Hard Times for Nonprod Workers in Manufacturing

Posted by: Michael Mandel on October 26

Here’s a bit of a good news-bad news chart.


newgdp_23631_image001.gif

The rate of job cuts for production workers in manufacturing has slowed dramatically in the past few months, as companies start to rebuild inventories.

However, they are still aggressively slicing their nonproduction workers—engineers, managers, sales staff, and the like. Over the last three months, employment of manufacturing nonprod workers is falling at a 7.6% annual pace, compared to a 4.2% pace for production workers.

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Reader Comments

Strategery

October 26, 2009 06:12 PM

When you move manufacturing out of the country, supporting positions and industries follow too. I live in an area where a semiconductor manufacturer just ended production. Not only were thousands of production workers let go, plus related management and other staff; but local companies that serviced and supplied materials are also firing people. Inevitably, all the infrastructure and R & D will move to Asia where the production fabs are.

Tom E

October 27, 2009 12:37 PM

This is anecdotal, but I have noticed companies becoming hostile toward their sales and marketing people.

Accountants rule the roost now. They never understood nor liked S&M. Maybe they think with the internet the products will sell themselves.

It seems odd and self defeating. No wonder revenues are not growing. Everyone wants to cut their way to success.

cm

October 27, 2009 09:43 PM

Well, the graph suggests a previous ~10% point gap between the rate of job cuts. Maybe production jobs have already been cut to the point where operations can barely be sustained, and the office staff still has some meat (or fat, as some would have it) left. Possibly the link between output and labor is more easily observed with production staff, i.e. it may be more transparent who is doing what.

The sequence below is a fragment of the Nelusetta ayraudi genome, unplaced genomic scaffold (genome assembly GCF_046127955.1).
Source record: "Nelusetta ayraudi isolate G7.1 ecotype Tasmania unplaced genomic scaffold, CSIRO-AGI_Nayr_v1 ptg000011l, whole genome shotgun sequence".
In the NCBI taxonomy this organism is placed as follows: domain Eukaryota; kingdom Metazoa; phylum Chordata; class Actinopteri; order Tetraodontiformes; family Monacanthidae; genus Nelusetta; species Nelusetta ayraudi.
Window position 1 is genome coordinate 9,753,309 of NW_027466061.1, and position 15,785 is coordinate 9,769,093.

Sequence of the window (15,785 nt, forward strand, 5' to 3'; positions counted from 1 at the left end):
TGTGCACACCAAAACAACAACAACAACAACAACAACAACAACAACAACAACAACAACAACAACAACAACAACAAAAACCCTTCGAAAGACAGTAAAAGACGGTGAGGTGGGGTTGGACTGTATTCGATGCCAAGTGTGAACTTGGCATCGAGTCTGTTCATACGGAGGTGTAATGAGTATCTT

I'm under the impression in the office environment where I work, many managers are unable (or unwilling) to figure out what a reasonable workload is, or what their underlings are actually doing the whole day, so they resort to "let's push some more work their way and see how hard we can drive them". Maybe that can be applied the other way around too - let a few of them go and see whether things still work. If not, we can always backfill, there are enough willing candidates out there, right?

Charles Phillips

October 29, 2009 10:23 AM

Economics is very good at telling us what happened. Is there any branch of economics that is looking through the windshield toward stimulating economic growth, rather than through the rear view mirror?

Is there a clearing house for fresh, new economic ideas and innovation? We are looking for one.

Fephisto

October 30, 2009 10:55 AM

Charles Phillips:

Austrian Economics.

Golib Kholjigitov

November 4, 2009 02:27 AM

I agree, very hard time for service sector workers.

Thank you for your interest. This blog is no longer active.

 

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Michael Mandel, BW's award-winning chief economist, provides his unique perspective on the hot economic issues of the day. From globalization to the future of work to the ups and downs of the financial markets, Mandel-named 2006 economic journalist of the year by the World Leadership Forum-offers cutting edge analysis and commentary.

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